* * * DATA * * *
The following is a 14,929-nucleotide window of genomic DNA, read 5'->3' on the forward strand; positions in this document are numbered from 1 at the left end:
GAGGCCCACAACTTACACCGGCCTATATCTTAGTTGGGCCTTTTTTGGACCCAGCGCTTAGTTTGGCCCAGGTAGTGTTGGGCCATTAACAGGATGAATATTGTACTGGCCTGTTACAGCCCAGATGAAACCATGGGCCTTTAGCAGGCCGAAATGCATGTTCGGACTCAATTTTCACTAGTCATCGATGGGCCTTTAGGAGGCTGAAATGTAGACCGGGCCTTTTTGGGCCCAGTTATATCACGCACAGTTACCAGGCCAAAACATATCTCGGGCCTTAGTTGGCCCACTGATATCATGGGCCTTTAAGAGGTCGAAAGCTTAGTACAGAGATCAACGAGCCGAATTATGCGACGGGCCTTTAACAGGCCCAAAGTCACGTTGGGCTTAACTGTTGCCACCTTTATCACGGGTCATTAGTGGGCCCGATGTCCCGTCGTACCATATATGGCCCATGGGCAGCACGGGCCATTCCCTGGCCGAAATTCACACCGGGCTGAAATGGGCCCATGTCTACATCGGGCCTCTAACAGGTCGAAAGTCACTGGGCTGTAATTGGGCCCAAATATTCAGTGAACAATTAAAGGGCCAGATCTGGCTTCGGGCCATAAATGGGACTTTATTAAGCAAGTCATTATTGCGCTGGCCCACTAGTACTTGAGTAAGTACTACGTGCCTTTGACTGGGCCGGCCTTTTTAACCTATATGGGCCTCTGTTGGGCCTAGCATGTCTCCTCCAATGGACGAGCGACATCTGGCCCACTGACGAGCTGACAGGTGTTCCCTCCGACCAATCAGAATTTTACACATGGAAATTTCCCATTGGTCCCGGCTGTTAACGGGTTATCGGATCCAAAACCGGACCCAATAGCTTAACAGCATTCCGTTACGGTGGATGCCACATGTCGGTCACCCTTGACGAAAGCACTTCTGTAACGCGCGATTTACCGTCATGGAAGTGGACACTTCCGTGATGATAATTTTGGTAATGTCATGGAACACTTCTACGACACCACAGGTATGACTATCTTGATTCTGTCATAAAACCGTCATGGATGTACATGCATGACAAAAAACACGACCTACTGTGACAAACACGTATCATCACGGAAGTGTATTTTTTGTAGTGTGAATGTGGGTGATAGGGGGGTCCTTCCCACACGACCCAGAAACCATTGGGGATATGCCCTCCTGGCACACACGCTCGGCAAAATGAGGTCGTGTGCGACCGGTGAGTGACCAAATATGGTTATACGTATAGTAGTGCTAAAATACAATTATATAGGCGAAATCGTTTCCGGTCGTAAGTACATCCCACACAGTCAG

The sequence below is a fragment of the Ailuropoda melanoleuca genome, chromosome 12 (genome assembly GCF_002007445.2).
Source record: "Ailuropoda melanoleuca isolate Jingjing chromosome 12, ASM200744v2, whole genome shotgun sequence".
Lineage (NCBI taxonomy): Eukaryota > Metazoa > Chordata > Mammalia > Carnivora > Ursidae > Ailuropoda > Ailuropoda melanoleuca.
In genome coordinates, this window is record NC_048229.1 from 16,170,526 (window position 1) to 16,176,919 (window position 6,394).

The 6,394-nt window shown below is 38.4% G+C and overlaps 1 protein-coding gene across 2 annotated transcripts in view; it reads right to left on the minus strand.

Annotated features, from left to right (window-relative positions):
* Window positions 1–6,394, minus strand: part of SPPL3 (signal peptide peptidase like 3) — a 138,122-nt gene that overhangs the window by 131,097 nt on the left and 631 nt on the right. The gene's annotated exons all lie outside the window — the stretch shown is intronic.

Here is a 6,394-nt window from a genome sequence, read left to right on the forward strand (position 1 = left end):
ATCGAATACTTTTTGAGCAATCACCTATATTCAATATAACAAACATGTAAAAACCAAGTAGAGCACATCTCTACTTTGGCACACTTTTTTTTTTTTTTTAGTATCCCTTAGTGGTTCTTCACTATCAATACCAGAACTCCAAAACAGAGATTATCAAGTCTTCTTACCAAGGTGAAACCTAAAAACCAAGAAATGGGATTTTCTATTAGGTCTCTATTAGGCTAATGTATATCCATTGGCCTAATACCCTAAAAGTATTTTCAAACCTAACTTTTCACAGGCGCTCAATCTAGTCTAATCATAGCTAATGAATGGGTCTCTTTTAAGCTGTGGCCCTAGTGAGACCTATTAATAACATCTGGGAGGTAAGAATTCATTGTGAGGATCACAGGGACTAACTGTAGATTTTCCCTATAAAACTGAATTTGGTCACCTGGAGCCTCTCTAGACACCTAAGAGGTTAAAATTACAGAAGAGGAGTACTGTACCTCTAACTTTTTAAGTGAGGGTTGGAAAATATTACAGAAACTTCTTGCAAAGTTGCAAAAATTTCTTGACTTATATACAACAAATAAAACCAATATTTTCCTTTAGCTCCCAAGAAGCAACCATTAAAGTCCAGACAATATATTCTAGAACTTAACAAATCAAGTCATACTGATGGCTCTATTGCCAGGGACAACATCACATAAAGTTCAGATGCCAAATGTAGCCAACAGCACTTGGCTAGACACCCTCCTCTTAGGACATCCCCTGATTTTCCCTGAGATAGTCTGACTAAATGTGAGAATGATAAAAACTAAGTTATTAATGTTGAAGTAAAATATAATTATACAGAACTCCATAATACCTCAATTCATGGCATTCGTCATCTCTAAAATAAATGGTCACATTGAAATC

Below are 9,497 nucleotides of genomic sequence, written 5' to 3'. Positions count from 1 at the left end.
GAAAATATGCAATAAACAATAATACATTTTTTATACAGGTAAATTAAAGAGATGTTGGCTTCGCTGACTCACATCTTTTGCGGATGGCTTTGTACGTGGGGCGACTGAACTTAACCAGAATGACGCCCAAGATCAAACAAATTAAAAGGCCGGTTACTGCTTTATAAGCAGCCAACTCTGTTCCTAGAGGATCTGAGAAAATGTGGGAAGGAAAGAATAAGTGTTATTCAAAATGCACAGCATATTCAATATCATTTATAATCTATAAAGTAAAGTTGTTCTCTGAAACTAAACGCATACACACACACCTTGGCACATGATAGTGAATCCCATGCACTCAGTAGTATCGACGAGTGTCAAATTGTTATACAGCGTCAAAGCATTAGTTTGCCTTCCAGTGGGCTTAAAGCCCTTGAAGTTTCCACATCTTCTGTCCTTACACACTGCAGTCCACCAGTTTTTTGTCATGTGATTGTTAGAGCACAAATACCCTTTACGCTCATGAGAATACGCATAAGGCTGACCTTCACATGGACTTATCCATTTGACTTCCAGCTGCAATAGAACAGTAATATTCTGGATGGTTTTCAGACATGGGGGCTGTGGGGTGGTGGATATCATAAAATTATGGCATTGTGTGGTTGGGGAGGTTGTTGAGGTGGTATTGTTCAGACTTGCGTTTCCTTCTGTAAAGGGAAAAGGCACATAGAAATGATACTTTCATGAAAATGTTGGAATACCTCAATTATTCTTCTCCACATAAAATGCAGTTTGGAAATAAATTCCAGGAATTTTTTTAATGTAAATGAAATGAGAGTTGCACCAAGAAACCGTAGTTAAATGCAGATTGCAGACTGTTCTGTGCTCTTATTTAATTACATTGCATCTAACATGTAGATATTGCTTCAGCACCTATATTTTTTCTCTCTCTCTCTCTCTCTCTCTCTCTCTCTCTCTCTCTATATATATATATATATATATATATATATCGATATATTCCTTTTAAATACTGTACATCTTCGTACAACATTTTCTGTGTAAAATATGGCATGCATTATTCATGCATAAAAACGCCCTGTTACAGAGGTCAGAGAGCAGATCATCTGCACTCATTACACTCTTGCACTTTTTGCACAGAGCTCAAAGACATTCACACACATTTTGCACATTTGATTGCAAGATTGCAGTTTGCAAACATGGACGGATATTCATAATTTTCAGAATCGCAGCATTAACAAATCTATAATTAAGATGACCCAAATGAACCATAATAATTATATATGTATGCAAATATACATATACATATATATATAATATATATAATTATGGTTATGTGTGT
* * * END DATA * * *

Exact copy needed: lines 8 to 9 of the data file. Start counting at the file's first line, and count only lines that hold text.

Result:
Annotated features, from left to right (window-relative positions):
* Window positions 1–6,394, minus strand: part of SPPL3 (signal peptide peptidase like 3) — a 138,122-nt gene that overhangs the window by 131,097 nt on the left and 631 nt on the right. The gene's annotated exons all lie outside the window — the stretch shown is intronic.